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Forecasting of wind generated waves
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cgWindWaves   Forecasting of wind generated waves
The wave forecasting methods are both empirical and theoretical. Many factors are involved in wave forecasting, especially in restricted fetch areas. The wave forecasting methods are based on semi-empirical relations (SMB methods, Sverdrup, Munk, and Bretschneider), which link the significant wave height Hs and significant wave period Ts to wind speed U, fetch length F, and water depth. The wave forecasting procedures is largely graphical, and laborious.

The program cgWindWaves gives an estimate of the waves in restricted fetch water regions. From the water region defined by its map, the mean wind direction and wind velocity, you obtain the significant wave height Hs, and wave period Ts, and a wave spectrum S(f). The wave prediction is based on the combination of various theories for wave forecasting, for directional effects, and wave spectra, which are implemented in the program. Application of the program is for regions where refraction is negligible.

The program implements the directional wave effects using either Seymour's, Savil's or effective fetch method. The significant wave and period forecasting from the wind velocity and fetch is based on Bretschneider's or Wilson's method. For the wind energy Pierson-Moskowitz and JONSWAP spectra are used. All the data are in one main screen (water region, wind direction and velocity, selection of theories), and the forecasted wave characteristics, spectrum and time series sample, are shown immediately.


wave region After specifying the water region, which is defined by its map, the mean wind direction and wind velocity,  you can obtain the significant wave height, wave period  and a wave spectrum. 

The water region is defined by its outline specifying the coordinates of its nodes. More than one outline may be defined in order to describe regions with islands. The coordinates of the region nodes may be also read from a text file.

You can define the water region in three ways:

1) Graphically by clicking at the nodes, in the graphical package which is included in the program. The graphical pachage is simple and customized for the particular program.

2) By entering the X and Y nodal coordinates of the outline in a table.

3) By reading the nodal coordinates of the outlines from a text file.

 

Program units:

Metric (m, km, m/sec, km/h)  or US Units (ft, miles, ft/sec, m.p.h)

Diectional spectrum effect method User options :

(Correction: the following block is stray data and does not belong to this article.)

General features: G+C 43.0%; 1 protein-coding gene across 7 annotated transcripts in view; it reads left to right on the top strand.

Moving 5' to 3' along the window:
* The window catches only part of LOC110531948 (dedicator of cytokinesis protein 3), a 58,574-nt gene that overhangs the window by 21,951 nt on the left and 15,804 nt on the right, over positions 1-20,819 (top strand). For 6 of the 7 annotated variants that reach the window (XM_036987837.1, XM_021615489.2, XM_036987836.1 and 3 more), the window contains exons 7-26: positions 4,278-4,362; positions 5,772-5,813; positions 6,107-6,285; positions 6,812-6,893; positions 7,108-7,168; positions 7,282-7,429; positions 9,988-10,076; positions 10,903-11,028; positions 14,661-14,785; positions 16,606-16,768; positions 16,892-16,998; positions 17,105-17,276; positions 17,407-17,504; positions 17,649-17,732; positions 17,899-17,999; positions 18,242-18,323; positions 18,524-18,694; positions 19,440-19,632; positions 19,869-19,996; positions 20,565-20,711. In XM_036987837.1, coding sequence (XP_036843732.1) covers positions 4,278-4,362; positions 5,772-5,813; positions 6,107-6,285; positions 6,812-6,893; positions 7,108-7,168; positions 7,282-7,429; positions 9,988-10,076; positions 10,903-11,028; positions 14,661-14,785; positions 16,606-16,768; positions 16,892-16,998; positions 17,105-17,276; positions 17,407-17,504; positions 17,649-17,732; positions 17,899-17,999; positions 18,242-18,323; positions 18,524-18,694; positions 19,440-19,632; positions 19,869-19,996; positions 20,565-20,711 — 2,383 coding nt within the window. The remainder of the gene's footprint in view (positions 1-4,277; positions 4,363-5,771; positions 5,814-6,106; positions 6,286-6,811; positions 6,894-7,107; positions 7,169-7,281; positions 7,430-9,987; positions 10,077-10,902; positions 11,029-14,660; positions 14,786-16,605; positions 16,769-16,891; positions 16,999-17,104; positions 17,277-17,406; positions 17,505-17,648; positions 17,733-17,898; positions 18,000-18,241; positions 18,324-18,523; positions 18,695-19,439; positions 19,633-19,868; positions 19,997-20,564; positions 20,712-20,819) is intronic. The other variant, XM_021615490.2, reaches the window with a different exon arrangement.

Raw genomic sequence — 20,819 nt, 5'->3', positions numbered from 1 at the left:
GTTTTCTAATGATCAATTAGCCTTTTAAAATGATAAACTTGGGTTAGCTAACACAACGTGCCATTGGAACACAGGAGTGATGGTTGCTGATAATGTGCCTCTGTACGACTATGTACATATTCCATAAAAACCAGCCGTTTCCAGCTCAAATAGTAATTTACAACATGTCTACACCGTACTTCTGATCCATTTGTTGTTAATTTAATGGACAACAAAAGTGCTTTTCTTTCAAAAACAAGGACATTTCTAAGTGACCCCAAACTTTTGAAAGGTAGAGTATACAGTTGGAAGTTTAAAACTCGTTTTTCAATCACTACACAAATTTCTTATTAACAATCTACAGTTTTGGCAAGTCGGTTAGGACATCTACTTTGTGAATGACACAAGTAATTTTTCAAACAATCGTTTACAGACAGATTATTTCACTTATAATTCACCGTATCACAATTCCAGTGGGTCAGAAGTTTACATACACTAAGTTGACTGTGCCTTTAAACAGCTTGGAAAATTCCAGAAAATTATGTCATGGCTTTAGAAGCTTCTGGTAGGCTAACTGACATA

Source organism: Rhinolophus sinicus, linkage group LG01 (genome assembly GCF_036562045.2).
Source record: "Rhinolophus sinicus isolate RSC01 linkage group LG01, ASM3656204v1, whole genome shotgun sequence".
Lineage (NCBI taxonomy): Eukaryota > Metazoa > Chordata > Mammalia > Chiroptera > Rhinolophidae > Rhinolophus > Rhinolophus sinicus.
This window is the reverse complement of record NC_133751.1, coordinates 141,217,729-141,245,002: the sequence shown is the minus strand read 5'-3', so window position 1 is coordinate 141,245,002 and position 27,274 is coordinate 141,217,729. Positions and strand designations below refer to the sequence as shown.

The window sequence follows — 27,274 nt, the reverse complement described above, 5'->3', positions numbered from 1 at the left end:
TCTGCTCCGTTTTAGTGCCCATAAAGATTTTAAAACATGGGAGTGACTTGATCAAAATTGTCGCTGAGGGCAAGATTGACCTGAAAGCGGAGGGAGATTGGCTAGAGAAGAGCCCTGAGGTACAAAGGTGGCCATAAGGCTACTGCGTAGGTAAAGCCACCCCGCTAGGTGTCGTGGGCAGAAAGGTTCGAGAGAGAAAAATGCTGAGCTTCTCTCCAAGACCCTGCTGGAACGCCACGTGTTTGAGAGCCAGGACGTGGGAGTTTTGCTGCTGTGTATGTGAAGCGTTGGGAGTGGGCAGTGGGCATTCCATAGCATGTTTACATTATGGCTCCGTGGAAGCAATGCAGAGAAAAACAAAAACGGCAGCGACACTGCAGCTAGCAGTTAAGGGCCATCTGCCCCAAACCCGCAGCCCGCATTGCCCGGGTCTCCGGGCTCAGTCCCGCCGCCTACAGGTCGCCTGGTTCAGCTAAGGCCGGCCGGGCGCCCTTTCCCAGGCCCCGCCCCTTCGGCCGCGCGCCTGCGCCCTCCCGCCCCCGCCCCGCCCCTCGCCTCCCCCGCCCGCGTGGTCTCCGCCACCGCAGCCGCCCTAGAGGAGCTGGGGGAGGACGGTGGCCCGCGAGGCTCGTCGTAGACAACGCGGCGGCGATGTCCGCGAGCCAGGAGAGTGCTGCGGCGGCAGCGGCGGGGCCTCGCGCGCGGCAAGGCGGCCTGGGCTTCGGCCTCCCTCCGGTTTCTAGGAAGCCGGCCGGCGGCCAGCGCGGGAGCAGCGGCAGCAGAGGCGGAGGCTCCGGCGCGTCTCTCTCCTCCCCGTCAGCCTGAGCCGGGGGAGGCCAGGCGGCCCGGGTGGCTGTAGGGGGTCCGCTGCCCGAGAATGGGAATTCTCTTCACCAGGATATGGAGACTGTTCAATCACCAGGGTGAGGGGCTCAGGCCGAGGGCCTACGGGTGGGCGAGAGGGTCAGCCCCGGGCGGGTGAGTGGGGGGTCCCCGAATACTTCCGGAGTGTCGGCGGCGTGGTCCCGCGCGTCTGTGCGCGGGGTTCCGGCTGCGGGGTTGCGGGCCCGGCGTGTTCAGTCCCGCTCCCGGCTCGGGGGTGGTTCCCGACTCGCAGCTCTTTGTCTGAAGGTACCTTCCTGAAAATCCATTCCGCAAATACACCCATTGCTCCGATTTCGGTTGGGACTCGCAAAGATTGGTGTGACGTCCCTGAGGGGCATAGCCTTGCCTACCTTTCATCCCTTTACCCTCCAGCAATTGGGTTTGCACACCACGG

• The directional spectrum effects

    Effective fetch

    Savil's method

    Seymour's method

  • The method of significant wave computation

    Bretschneider method

    Wilson method

  • The type of wave spectrum  

   Pierson-Moskowitz

  JONSWAP

With a click of a mouse, you can change the wind direction or velocity. The resulting wave characteristics, wave spectrum and a sample wave record are shown simultaneously.

help Ahelp.gif (1311 bytes) Complete Help

A context-sensitive Help system, guides you through the use of the program and the theoretical background.

On-line user's manual and frequently asked questions (F.A.Q.) are included in the program.

Unit conversion btntools.jpg (2768 bytes) Engineering tools

Unit conversion

printpreview   Reports
  • Preview Reports
  • Print reports
  • Theoretical summary preview
  • Theoretical summary print

Samples of report in pdf format

Please note that these files require you have the Adobe Acrobat Reader installed. If you don't have the reader, click here to download it. (its free) getacro.gif (2359 bytes)

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Short theoretical background

The wave forecasting methods are both empirical and theoretical. Many factors are involved in wave forecasting especially in restricted fetch areas where refraction is involved. The wave forecasting methods are based on semi-empirical relations (SMB methods, Sverdrup, Munk, and Bretschneider), which link the significant wave height and significant wave period to wind speed, fetch length and water depth.

In a water region defined by its map, the region of the water is divided in sectors radiating from the point where the wave characteristics are to be determined. These sectors are symmetrically disposed about a center line which is directed up-wind along the main wind direction. For each of these sectors the significant wave height (Hs) and wave period (Ts) are predicted, using one of three known methods:   two methods by Bretschneider, one without taking into account the water depth and one  taking into account the water depth, and one method by Wilson.

The wave forecasting of the water region is based on a wave spectrum which is obtained by taking into account the contribution of each of these sectors the water region is divided. Three methods are applied in the program for this contribution,The effective fetch method, Saville's method and Seymour's method.

For the wave spectra the two known spectra by Pierson-Moskowitz and JONSWAP are used.

Look at Documentation for the program for more detailed methodology.

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